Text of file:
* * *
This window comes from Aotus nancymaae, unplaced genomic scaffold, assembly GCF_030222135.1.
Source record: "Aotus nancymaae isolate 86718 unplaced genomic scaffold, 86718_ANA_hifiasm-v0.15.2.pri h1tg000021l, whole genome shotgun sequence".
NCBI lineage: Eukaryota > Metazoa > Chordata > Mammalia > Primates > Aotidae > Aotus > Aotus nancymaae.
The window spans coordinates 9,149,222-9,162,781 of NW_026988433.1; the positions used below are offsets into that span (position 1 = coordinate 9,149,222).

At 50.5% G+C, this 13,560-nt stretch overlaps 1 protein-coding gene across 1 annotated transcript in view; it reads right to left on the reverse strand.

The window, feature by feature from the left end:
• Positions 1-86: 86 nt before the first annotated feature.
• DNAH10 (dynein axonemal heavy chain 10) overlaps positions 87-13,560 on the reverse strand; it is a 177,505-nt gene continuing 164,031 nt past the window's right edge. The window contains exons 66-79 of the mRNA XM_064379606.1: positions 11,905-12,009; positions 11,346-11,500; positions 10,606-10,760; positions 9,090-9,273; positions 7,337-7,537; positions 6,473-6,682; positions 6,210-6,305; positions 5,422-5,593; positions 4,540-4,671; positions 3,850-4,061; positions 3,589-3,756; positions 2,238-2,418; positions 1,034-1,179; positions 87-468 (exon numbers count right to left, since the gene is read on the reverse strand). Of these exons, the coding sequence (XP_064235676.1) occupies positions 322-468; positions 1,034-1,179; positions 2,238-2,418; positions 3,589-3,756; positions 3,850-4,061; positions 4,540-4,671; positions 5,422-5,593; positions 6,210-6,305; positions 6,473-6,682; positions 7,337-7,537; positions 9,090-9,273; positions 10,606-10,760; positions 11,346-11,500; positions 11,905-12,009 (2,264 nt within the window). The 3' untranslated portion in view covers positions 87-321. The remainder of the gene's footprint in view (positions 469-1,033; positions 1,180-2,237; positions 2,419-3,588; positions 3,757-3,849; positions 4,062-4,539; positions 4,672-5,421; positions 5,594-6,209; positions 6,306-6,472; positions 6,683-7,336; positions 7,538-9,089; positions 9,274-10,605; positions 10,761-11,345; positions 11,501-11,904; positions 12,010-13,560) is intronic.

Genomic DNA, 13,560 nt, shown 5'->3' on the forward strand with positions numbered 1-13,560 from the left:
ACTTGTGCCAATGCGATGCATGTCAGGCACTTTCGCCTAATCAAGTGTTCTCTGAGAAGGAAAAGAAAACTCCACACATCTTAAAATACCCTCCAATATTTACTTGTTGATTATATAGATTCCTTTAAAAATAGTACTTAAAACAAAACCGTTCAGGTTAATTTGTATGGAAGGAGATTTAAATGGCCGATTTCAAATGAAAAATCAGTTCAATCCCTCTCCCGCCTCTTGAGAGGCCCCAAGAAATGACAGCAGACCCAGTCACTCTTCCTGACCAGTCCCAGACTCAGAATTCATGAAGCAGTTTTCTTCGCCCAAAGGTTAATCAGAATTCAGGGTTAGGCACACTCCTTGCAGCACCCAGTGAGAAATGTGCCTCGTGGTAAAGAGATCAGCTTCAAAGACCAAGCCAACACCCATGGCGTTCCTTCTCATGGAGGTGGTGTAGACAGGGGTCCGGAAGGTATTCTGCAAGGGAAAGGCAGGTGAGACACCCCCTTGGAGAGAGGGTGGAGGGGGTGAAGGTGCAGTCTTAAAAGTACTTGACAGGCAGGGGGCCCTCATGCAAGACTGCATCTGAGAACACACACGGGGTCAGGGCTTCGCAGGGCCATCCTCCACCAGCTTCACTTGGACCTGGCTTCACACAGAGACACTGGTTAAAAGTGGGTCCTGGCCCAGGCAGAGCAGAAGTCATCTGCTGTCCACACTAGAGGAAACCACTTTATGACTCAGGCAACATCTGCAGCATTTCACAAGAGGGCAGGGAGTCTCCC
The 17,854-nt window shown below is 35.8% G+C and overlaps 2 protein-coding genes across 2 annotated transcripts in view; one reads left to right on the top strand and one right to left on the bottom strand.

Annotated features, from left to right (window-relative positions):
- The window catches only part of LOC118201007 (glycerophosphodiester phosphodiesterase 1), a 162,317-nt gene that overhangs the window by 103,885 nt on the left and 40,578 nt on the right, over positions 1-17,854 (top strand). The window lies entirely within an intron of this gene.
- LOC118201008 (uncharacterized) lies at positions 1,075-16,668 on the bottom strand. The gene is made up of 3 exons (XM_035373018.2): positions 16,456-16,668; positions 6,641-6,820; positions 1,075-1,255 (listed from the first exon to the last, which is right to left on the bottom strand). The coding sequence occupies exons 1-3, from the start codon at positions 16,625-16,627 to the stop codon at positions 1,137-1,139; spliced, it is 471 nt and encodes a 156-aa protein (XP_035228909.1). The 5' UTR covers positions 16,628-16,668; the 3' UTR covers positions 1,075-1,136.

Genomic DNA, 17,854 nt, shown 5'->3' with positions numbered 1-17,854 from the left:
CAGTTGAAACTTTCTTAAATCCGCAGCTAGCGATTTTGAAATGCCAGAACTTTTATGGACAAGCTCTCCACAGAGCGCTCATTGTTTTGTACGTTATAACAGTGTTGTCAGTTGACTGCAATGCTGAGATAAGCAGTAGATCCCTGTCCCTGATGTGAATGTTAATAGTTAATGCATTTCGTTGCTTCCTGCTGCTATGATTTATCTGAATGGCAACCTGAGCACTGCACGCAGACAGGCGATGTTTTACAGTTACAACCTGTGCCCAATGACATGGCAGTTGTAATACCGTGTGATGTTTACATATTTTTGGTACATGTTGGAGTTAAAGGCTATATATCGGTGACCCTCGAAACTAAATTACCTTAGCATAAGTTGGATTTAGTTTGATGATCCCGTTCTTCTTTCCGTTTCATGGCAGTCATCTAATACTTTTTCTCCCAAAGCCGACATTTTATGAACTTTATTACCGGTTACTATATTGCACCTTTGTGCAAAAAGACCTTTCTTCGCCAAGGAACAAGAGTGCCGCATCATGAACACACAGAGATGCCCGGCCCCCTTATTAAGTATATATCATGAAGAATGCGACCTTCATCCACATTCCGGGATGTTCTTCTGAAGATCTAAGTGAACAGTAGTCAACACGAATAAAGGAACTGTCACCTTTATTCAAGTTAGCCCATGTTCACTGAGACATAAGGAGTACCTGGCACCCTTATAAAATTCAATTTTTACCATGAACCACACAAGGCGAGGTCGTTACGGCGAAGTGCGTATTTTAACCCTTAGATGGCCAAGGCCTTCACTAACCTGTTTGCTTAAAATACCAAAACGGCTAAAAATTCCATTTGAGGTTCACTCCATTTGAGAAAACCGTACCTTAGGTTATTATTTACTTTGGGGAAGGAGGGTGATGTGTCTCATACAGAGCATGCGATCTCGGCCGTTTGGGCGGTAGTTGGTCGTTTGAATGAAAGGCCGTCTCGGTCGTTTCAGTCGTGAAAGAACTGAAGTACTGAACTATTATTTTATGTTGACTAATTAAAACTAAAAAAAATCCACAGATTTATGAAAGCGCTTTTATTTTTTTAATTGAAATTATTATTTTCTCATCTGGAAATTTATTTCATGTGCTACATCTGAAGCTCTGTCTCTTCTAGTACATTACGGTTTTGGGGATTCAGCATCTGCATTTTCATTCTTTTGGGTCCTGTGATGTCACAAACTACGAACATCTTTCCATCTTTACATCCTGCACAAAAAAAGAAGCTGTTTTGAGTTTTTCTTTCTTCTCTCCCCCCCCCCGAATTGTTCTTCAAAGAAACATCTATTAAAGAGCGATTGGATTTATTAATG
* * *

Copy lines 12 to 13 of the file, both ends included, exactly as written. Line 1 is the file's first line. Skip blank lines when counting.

Annotated features, from left to right (window-relative positions):
- The window catches only part of LOC118201007 (glycerophosphodiester phosphodiesterase 1), a 162,317-nt gene that overhangs the window by 103,885 nt on the left and 40,578 nt on the right, over positions 1-17,854 (top strand). The window lies entirely within an intron of this gene.